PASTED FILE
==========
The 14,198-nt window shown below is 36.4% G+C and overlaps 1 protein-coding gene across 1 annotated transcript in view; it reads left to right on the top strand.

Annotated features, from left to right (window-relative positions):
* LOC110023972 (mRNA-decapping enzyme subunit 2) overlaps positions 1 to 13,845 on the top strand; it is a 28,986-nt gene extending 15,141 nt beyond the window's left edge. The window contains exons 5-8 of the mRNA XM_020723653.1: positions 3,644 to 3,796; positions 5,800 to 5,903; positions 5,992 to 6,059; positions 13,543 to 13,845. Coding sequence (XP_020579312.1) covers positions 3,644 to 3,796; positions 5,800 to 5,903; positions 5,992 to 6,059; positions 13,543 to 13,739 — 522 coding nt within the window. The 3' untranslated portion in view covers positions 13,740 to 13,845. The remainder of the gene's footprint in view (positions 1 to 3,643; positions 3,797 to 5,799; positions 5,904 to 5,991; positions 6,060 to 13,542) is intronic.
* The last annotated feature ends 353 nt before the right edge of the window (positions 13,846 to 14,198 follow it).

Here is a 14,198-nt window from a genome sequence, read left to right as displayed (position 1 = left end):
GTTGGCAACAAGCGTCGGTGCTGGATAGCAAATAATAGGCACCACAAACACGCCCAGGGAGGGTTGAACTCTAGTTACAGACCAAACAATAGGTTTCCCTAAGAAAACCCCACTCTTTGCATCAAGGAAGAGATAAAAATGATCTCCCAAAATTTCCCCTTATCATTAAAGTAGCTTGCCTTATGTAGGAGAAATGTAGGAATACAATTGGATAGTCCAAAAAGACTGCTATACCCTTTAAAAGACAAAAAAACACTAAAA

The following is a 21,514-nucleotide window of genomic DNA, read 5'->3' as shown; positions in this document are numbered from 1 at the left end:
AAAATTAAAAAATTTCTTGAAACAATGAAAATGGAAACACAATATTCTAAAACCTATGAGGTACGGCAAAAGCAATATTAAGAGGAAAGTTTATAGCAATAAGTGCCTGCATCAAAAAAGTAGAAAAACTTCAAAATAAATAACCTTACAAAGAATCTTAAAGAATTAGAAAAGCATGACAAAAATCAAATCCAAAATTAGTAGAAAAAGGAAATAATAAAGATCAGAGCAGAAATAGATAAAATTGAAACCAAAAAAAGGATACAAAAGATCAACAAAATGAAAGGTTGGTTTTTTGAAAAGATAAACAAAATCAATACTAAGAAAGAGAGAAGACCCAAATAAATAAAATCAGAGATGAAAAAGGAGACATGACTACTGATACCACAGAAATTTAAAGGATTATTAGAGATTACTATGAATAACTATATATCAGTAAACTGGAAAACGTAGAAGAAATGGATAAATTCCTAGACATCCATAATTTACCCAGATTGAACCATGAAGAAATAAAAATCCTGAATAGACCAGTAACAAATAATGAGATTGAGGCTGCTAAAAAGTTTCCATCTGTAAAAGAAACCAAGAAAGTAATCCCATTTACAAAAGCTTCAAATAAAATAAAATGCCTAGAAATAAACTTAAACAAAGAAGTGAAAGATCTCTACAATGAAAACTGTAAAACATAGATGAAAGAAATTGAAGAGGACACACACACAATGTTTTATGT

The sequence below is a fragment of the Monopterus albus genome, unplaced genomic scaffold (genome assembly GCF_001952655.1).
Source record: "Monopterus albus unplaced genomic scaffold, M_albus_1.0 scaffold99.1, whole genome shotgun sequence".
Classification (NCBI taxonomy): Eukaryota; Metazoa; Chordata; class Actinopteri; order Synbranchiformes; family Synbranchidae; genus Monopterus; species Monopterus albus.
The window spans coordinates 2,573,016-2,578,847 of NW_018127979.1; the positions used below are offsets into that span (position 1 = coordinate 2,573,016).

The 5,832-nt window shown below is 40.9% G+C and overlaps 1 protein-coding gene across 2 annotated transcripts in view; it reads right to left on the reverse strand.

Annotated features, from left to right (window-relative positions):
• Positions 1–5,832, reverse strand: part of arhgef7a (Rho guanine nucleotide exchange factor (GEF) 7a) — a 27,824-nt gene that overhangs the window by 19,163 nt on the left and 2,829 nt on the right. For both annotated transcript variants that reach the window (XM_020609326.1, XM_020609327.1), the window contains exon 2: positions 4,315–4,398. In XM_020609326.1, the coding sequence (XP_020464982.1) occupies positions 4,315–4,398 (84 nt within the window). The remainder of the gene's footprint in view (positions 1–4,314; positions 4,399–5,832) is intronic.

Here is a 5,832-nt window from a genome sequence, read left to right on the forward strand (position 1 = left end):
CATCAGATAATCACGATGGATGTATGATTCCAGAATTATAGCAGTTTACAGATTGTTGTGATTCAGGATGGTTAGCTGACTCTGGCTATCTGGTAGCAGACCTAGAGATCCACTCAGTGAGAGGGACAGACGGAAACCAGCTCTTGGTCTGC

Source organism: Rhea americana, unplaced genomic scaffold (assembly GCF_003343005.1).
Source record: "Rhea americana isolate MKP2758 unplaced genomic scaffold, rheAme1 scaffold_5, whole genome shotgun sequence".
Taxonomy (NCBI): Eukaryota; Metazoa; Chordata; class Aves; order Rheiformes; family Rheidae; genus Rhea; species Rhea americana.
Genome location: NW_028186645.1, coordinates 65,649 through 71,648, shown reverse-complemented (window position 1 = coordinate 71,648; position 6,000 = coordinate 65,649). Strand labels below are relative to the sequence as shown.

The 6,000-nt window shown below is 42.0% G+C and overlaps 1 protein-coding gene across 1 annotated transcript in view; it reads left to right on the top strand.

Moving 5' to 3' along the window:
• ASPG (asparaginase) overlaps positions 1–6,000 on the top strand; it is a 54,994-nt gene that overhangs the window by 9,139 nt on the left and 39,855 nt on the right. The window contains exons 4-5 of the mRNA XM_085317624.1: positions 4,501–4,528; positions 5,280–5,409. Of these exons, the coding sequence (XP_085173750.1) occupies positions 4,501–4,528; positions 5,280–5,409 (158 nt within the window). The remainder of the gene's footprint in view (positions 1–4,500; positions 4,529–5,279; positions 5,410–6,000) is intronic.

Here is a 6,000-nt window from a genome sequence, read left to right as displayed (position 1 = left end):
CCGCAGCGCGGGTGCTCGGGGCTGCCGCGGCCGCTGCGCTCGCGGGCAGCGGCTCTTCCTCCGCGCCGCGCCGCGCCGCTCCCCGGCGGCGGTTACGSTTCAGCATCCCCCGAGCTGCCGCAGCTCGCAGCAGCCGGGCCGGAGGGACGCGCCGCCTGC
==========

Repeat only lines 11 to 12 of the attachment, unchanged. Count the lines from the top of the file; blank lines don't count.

Classification (NCBI taxonomy): Eukaryota; Metazoa; Chordata; class Actinopteri; order Synbranchiformes; family Synbranchidae; genus Monopterus; species Monopterus albus.
The window spans coordinates 2,573,016-2,578,847 of NW_018127979.1; the positions used below are offsets into that span (position 1 = coordinate 2,573,016).